2:10 (20) Bhaddiya (Bhaddiya Sutta)
Thus has it been made known. At one time the Blessed One was dwelling near Anupiyā in the Mango Grove. There was a story circulating that the venerable Bhaddiya, Kāḷigodhā’s son, would frequent a wooded-area near the base of a tree or an empty-place and exclaim to himself, “Ah, what bliss! What bliss!”
It happened that a number of monks in the deep wood would hear him exclaiming, “Ah, what bliss! What bliss!” The thought dawned on them, “There appears to be no doubt that the venerable Bhaddiya, Kāḷigodhā’s son, is wholly dissatisfied with leading the holy life, apparently so because when he was living the householder life he knew the bliss of kingship. So now, frequenting the forest his recollection dawns on that former-life with the haunting refrain, ‘Ah, what bliss! Ah, what bliss!”
So the monks decided to go to the Blessed One and inform him about Bhaddiya’s actions. After reverencing him they reiterated the version of what they kept muttering to themselves about Bhaddiya’s dissatisfaction of the holy life and his repeated refrain every time he frequented the deep wood, “Ah, what bliss! Ah, what bliss!”
And so, upon hearing their annoyance over Bhaddiya’s actions the Blessed One asked one of the monks to invite Bhaddiya over for a little chat.
After graciously extending the invitation, Bhaddiya arrived and after reverencing the Blessed One sat down at his feet. The Blessed One then inquired, “Is it true, Bhaddiya, that when you frequent the forest, to the root of a tree or an empty space you keep repeating to yourself, ‘Ah, what bliss! Ah, what bliss!?’”
“Yes, O’ Lord,” responded Bhaddiya.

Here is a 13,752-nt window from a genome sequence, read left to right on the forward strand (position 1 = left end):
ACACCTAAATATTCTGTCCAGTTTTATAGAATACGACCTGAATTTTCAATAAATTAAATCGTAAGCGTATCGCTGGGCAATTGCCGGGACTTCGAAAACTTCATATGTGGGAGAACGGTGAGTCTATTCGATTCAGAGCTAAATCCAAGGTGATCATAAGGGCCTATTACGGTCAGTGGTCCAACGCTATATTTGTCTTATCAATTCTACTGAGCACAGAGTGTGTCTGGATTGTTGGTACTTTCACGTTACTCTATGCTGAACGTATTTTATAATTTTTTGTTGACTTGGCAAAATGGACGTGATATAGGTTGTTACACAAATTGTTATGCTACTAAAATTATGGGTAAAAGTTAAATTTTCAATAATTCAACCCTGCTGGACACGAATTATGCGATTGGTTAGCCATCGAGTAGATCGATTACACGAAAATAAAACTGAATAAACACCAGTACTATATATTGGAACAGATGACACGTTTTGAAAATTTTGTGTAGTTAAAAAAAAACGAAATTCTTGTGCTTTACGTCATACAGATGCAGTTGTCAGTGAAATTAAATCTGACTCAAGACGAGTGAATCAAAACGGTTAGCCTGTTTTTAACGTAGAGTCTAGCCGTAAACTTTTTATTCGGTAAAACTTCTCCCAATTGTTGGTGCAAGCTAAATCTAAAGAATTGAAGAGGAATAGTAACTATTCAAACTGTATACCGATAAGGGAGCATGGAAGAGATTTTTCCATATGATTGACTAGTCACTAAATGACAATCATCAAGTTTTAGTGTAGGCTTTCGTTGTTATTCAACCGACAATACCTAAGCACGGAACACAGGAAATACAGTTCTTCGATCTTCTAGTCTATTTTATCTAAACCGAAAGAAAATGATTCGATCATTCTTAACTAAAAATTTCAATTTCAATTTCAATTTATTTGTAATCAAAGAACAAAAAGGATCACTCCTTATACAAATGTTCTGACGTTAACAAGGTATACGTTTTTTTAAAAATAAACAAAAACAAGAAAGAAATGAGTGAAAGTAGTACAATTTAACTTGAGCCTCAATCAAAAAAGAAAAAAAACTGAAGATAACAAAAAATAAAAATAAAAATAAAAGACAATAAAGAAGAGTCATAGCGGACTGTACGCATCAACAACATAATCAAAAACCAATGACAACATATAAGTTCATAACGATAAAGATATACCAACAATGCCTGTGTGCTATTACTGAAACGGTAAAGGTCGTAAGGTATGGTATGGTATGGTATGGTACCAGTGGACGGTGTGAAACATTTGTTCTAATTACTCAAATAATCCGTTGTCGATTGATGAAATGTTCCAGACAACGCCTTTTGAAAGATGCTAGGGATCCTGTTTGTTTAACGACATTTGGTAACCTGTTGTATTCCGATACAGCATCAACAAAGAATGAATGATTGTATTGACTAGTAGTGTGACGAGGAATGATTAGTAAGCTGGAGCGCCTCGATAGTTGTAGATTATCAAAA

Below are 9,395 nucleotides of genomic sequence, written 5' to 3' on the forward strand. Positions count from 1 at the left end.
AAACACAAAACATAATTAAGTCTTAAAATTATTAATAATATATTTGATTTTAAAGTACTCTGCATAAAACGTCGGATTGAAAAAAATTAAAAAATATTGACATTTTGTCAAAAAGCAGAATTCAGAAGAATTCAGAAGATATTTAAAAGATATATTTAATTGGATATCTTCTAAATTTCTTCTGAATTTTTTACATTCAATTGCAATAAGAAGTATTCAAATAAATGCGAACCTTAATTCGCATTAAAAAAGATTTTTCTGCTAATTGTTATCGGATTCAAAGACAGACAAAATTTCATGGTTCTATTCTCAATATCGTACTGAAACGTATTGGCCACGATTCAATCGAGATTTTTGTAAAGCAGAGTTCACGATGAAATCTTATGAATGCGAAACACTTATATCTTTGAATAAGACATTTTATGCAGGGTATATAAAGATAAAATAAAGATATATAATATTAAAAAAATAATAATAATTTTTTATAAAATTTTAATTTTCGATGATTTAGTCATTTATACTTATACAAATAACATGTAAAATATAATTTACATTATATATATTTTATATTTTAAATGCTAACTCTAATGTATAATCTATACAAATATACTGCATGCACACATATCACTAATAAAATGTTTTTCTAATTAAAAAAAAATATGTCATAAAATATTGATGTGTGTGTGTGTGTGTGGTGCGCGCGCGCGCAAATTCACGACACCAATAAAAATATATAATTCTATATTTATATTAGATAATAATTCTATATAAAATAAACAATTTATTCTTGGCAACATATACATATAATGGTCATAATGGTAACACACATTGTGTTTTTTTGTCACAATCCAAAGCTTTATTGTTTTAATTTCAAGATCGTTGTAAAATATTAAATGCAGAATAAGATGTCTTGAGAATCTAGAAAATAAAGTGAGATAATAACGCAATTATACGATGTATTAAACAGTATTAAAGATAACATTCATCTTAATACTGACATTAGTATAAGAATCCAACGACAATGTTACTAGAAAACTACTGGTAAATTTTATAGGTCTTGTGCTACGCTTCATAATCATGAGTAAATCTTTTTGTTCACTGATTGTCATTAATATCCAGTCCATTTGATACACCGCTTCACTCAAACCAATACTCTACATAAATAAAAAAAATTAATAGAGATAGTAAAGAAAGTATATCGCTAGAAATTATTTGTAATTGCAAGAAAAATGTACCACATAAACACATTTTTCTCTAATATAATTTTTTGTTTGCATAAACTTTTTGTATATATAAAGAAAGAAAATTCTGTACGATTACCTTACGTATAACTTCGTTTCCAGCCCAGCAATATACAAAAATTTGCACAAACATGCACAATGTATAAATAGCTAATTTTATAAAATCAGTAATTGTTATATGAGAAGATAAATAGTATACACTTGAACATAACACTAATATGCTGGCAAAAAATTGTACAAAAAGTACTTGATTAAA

“But Bhaddiya,” began the Blessed One, “What compels you to do so?”
“Formerly, when I enjoyed the security of royalty as a house holder, with guards being posted about my apartments, it was becoming apparent to me that this guarded-life was causing me great unrest. I was always anxious and afraid, accompanied with a deep sense of dissatisfaction over the present circumstances of my life. But things have changed now since I frequent that noble forest. My uneasiness has subsided and I am now no longer afraid but deeply content, like a deer in great solitude, unafraid and confident within the deep wood.” And so now, out of sheer gratitude, I exclaim to myself, ‘Ah, what bliss! Ah, what bliss’”.
Thereupon, realizing the great significance of this testimony, the Blessed One uttered the following verse:
How blessed the one who has silenced all provocations,
Who has gone well-beyond the distaste of being this or that,
Now wholly free from fear and full of deep satisfaction and unending bliss,
Such a one even the devas cannot perceive.
Anupiyā: A township in the Malla country to the east of Kapilavatthu. In the mango grove there (the Anupiya-ambavana) the Buddha, having arrived from Anomā and having ordained himself, spent the first week after his renunciation, before going to Rājagaha, thirty leagues away (J.i.65-6).